For several years, Willig taught Princeton’s popular ECO 100 course, “Introduction to Microeconomics,” as well as a mid-level undergraduate course on industrial organization. He was also deeply involved with the master’s program in public affairs at Princeton’s School of Public and International Affairs.

From the early 1990s until 2015, Willig taught the program’s graduate course on microeconomic policy analysis as well as courses on legal and regulatory policy and on industry and antitrust issues. 

“We are grateful for his dedication and profound contributions to the MPA program over the years,” said Amaney Jamal, the Edwards S. Sanford Professor of Politics and SPIA dean, in a tribute to Willig circulated to the SPIA community.

Willig served as faculty chair of the MPA program from 1999 to 2009 and led the program’s economics and public policy concentration at least a dozen times between the early 1990s and the 2012-13 academic year.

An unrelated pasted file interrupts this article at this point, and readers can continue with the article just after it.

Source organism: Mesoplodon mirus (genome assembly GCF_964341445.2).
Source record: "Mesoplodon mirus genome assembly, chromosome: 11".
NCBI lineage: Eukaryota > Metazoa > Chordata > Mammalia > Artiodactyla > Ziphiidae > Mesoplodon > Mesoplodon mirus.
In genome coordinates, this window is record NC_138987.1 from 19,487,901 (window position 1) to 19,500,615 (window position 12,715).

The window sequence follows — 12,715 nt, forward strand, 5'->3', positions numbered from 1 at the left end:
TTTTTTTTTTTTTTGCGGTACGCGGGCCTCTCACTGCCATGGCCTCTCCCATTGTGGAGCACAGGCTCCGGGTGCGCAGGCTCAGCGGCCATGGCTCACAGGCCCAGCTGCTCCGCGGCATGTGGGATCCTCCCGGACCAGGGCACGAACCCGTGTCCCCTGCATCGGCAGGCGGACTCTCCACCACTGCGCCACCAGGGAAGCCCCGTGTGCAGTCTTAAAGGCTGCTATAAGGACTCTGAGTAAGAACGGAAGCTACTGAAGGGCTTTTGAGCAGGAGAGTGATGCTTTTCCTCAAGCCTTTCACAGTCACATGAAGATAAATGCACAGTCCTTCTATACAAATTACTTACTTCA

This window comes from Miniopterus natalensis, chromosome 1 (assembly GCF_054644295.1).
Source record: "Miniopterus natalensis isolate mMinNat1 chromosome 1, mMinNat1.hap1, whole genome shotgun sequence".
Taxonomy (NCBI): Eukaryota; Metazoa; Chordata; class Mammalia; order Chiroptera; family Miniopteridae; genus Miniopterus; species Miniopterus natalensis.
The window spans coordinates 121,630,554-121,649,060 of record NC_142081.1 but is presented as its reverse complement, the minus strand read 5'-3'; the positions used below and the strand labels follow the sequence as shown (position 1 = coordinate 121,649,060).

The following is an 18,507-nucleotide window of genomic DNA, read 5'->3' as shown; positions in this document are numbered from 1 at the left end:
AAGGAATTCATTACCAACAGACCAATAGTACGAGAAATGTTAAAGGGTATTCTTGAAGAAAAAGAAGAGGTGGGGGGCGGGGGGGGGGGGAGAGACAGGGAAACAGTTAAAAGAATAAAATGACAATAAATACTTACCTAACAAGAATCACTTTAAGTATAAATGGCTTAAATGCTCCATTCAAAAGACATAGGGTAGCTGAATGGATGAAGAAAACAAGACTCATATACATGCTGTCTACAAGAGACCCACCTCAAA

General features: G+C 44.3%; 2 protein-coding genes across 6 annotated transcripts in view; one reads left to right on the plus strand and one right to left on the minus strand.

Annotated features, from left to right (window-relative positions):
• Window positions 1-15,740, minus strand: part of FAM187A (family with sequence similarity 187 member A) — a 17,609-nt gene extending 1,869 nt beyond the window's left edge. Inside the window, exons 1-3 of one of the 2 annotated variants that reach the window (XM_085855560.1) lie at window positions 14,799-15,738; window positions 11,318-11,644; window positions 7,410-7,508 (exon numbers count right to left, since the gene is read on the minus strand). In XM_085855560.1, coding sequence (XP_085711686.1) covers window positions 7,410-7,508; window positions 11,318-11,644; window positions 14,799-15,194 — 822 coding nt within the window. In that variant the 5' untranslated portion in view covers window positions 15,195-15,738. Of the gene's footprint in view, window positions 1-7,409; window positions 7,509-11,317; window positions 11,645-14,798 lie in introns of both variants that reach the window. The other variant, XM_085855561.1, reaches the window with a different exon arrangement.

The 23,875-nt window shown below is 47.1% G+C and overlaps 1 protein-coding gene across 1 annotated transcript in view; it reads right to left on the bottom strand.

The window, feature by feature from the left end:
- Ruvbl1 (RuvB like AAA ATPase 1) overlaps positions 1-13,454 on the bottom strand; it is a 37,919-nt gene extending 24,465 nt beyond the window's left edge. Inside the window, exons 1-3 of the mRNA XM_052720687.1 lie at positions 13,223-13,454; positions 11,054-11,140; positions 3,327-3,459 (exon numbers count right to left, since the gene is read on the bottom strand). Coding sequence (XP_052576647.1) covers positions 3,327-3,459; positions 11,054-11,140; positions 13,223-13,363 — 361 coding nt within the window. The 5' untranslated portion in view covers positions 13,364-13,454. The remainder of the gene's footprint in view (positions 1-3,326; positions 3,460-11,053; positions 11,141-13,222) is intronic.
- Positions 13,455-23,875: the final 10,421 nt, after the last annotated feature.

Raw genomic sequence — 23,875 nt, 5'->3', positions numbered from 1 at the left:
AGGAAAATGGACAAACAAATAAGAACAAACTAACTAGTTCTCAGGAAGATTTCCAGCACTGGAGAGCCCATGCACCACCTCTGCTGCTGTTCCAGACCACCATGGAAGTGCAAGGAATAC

“Bobby's long-term service on the MPA admissions committee was distinguished both by his peerless ability to spot overlooked gems in the applicant pool and his tenacious advocacy for a class that reflected true diversity and a commitment to the highest ideals of public service,” said Elizabeth Armstrong, associate professor of sociology and public affairs at SPIA. “His dedication to admissions made the school a better place to learn and to teach.”